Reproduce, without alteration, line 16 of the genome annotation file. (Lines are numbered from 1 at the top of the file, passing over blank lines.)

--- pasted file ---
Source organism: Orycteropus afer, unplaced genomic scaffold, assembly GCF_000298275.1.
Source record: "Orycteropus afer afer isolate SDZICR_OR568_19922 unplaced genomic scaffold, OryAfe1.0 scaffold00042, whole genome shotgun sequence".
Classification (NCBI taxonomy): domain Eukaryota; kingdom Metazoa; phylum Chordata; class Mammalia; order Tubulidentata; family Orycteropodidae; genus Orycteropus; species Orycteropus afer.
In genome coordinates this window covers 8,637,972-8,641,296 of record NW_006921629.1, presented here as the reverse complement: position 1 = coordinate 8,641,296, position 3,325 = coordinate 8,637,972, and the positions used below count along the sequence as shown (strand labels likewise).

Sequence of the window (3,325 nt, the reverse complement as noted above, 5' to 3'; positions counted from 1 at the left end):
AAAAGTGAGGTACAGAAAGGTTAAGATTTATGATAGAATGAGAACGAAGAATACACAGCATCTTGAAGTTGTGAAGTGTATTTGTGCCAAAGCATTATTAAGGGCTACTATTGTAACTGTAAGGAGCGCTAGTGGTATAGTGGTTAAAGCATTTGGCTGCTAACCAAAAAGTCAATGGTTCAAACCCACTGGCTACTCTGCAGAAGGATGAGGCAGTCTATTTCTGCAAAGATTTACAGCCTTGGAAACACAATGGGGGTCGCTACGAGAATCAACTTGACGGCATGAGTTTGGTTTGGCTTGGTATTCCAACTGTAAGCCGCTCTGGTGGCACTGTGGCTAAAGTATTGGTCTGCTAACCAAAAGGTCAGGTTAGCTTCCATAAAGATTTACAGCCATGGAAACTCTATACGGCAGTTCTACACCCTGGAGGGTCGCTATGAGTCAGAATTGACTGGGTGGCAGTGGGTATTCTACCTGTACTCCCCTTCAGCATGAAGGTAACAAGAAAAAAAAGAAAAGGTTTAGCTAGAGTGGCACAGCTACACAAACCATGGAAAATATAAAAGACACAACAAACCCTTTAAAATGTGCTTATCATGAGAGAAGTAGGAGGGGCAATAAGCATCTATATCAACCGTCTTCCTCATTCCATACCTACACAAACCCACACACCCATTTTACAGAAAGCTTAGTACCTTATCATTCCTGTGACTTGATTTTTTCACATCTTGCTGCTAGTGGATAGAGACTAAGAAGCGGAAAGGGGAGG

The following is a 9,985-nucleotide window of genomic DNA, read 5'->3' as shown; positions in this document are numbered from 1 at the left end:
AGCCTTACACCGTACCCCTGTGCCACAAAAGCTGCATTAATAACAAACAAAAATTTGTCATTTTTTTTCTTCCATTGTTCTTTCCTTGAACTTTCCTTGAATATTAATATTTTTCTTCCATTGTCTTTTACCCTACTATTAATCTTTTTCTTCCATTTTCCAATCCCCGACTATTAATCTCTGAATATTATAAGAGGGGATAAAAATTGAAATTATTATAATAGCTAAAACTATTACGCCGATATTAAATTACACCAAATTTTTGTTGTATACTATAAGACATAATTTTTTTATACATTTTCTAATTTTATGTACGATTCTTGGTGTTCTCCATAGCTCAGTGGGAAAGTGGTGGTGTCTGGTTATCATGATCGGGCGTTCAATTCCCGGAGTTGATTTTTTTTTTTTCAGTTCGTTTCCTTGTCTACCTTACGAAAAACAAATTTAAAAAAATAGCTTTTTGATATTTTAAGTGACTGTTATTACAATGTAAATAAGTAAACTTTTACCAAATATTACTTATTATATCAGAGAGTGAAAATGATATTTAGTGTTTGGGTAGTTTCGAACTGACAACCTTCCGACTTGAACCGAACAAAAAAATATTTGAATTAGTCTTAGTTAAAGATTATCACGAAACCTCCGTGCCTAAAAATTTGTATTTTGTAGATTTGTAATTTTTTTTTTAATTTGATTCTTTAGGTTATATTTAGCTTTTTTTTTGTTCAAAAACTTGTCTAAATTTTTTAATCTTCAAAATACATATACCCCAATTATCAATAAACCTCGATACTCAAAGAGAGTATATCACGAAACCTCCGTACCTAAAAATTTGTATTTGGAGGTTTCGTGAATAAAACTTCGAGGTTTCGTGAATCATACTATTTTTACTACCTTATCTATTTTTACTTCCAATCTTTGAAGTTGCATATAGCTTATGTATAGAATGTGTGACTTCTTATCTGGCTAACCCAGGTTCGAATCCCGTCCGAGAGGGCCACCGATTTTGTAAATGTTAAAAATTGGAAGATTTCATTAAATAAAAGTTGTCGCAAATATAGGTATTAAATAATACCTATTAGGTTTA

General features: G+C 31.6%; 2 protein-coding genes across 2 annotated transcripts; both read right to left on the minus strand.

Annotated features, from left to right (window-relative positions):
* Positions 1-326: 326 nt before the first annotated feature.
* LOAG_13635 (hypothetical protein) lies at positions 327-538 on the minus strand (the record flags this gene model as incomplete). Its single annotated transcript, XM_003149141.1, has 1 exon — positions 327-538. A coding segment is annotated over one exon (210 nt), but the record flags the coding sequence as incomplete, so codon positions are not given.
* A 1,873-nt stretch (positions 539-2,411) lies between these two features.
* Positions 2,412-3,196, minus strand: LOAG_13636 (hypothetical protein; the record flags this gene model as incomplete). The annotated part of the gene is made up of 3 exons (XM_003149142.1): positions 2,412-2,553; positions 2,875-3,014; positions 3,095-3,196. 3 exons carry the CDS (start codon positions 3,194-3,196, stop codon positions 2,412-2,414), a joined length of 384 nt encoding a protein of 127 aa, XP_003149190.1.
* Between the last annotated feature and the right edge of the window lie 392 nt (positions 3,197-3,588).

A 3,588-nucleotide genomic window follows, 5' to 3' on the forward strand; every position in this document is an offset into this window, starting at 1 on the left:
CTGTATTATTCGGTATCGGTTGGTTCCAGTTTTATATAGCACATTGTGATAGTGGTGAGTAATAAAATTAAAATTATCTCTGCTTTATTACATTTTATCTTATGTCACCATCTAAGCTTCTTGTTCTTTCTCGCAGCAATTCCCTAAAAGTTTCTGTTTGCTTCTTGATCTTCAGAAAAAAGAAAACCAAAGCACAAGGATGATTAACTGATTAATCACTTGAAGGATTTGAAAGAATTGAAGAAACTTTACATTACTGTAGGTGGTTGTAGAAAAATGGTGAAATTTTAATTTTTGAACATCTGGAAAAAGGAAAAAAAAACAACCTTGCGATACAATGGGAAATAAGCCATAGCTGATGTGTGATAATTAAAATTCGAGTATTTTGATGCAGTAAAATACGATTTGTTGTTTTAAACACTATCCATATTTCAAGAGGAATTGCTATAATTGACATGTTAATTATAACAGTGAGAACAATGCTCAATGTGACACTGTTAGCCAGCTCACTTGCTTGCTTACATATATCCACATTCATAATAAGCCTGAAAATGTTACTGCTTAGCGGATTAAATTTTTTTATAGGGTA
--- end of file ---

A 3,588-nucleotide genomic window follows, 5' to 3' on the forward strand; every position in this document is an offset into this window, starting at 1 on the left: